Posts Tagged ‘Crete’

►Greek Mythology:

“The Labyrinth of Crete, Theseus and The Minotaur”:

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"Theseus and Ariadne at the Entrance of the Labyrinth" by Richard Westall (1810).-

“Theseus and Ariadne at the Entrance of the Labyrinth” by Richard Westall.-

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PASFAE1Minos was the king of Crete and Pasipahe´s husband. As we already know, Pasiphae was the Mother of the Minotaur.

After Pasiphae become impregnated by a white bull, she then gave birth to an hybrid child, the bull-headed Minotaur.

Angered with his wife, Minos imprisoned the minotaur in the labyrinth of Crete in Knossos.

Some modern mythologists regard the Minotaur as a solar personification and a Minoan adaptation of the Baal- Moloch of the Phoenicians. The slaying of the Minotaur by Theseus in that case indicates the breaking of Athenian tributary relations with Minoan Crete.

My blogger friend María, from The Tropical Flowering Zone held in one of her comments in my previous post that “the Minotaur was spawned from the liaison of a woman and a bull, and symbolizes this ‘coincidentia oppositorum’ (meeting of opposites) of feminine and masculine, creature and human, rational and irrational, spiritual and instinctual, deity and demon, good and evil”…  As to Pasipahe´s pregnancy she believes it could be understood as a “symbol of a mother’s unconditional love, as well as her ability to conceive entrains a assumption and materialization of Poseidon’s punishment”.

Doda, from My space in the Inmense Universe, said that  “it is unfair to pay the price for faults we have never committed”. By highlighting then that: “Pasiphae, was the expiatory victim for Minos’ inconsistency and hybris”

min2In the ancient Greek language, the word Labyrinth means “the house of lavrys.” The lavrys is the double-edged axe – one of the basic sacred symbols of the Minoan religion. Usually interpreted as an astro-solar symbol, the lavrys is etched on many sculptured stones in Minoan palaces and other buildings, as well as on vases, pots, and various other works.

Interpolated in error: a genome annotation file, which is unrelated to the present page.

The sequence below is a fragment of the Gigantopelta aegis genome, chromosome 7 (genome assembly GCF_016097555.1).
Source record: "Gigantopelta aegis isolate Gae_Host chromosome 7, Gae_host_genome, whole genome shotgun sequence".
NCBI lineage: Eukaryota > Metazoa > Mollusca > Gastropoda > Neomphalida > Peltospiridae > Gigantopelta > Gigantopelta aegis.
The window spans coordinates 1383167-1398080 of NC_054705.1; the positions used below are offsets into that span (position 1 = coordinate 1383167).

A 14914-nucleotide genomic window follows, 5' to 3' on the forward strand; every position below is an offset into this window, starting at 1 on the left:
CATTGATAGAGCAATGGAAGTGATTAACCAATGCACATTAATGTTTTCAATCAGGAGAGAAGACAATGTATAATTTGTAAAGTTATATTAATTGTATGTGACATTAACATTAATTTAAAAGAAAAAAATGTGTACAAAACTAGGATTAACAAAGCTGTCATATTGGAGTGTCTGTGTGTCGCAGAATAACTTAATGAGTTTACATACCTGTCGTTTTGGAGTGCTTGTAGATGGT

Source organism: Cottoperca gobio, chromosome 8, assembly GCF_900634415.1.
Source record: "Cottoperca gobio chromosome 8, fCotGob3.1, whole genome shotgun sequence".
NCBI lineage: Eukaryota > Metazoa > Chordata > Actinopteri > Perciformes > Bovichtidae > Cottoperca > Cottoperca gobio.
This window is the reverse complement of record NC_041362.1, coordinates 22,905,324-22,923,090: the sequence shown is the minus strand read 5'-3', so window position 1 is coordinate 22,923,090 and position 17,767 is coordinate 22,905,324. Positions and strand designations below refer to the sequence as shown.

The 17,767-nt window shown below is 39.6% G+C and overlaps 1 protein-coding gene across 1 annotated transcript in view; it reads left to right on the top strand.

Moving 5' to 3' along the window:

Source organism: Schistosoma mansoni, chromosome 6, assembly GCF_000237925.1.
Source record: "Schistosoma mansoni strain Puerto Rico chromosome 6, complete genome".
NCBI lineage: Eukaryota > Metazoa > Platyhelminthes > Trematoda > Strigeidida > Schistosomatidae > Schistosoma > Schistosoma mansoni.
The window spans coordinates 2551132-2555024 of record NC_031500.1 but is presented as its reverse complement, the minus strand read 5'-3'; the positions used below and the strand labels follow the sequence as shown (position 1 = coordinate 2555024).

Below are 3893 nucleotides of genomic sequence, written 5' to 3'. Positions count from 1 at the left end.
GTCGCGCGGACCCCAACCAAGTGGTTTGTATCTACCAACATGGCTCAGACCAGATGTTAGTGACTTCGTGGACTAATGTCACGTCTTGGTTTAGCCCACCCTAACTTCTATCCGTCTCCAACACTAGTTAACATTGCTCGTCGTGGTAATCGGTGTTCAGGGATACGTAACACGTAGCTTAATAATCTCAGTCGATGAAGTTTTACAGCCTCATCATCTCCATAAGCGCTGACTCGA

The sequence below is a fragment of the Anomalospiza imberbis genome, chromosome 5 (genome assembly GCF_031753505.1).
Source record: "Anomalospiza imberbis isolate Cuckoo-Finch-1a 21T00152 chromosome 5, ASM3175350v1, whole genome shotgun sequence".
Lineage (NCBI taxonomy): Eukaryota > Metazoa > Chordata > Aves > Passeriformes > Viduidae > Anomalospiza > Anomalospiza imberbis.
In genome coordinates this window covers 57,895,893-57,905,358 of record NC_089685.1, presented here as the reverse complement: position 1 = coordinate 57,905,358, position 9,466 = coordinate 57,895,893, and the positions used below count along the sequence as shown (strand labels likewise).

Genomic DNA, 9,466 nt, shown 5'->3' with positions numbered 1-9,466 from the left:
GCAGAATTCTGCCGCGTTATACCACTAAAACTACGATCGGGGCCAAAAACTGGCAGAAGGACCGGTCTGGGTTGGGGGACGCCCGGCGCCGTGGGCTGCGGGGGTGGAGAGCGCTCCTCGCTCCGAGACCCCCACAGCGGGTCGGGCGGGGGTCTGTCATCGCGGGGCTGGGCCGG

There are clear and straight connections between Minoan Crete and Greece. In this sense, my blogger friend, Aisha from Aisha´s Oasis has highlighted in one of her latest comments that Agamemnon’s father, Atreus (Greek), got married Princess Aerope, who was the daughter of King Catreus of Crete. Being therefore Aerope the mother of Agamemnon and his twin brother Menelaus (the famous husband of Helen).

Aisha also found an analogy worth noting. Which applies to the two respective myths, as Atreus also came into the possession of a lamb with a golden fleece. He had promised to sacrifice it to Artemis, but reneged on his vow and kept the lamb (or its fleece) hidden away. Minos, by his part, owned a white bull, which was supposed to be sacrificed to Apollo, he also reneged on his words and keep it to himself in the gardens of the Palace of Knossos.

Pasiphae, wife of King Minos of Crete, had several children before the Minotaur. The eldest of these, Androgeus  set sail for Athens to take part in the Pan-Athenian games. Being strong, he did very well, winning some events outright. He soon became a crowd favorite, much to the resentment of the Pallantides, and they assassinated him, incurring the wrath of Minos.

When King Minos heard of what befell his son, he ordered the Cretan fleet to set sail for Athens. Minos asked Aegeus for his son’s assassins, and if they were to be handed to him, the town would be spared. However, not knowing who the assassins were, King Aegeus surrendered the whole town to Minos’ mercy. His retribution was that, at the end of every Great Year  (seven solar years), the seven most courageous youths and the seven most beautiful maidens were to board a boat and be sent as tribute to Crete, never to be seen again.

In another version, Minos had waged war with the Athenians and was successful. He then demanded that, at nine-year intervals, seven Athenian boys and seven Athenian girls were to be sent to Crete to be devoured by the Minotaur, who was also Pasiphae´s son and lived in the Labyrinth built by Daedalus

On the third occasion, Theseus,  the son of the King of Athens. volunteered to slay the Minotaur.

But in that occasion he also  fell in love with Minos’ daughter Ariadne, who would on no account let her beloved become food for the Minotaur.

theseus_minos1Daedalus’ aid was requested once more, and he gave Ariadne a clue or ball of strong thread. Theseus, following Daedalus’ advice, tied one end of the string to the Labyrinth entrance, and walked through the maze unwinding it until he found the Minotaur. Once he had killed the monster, he followed the thread back out.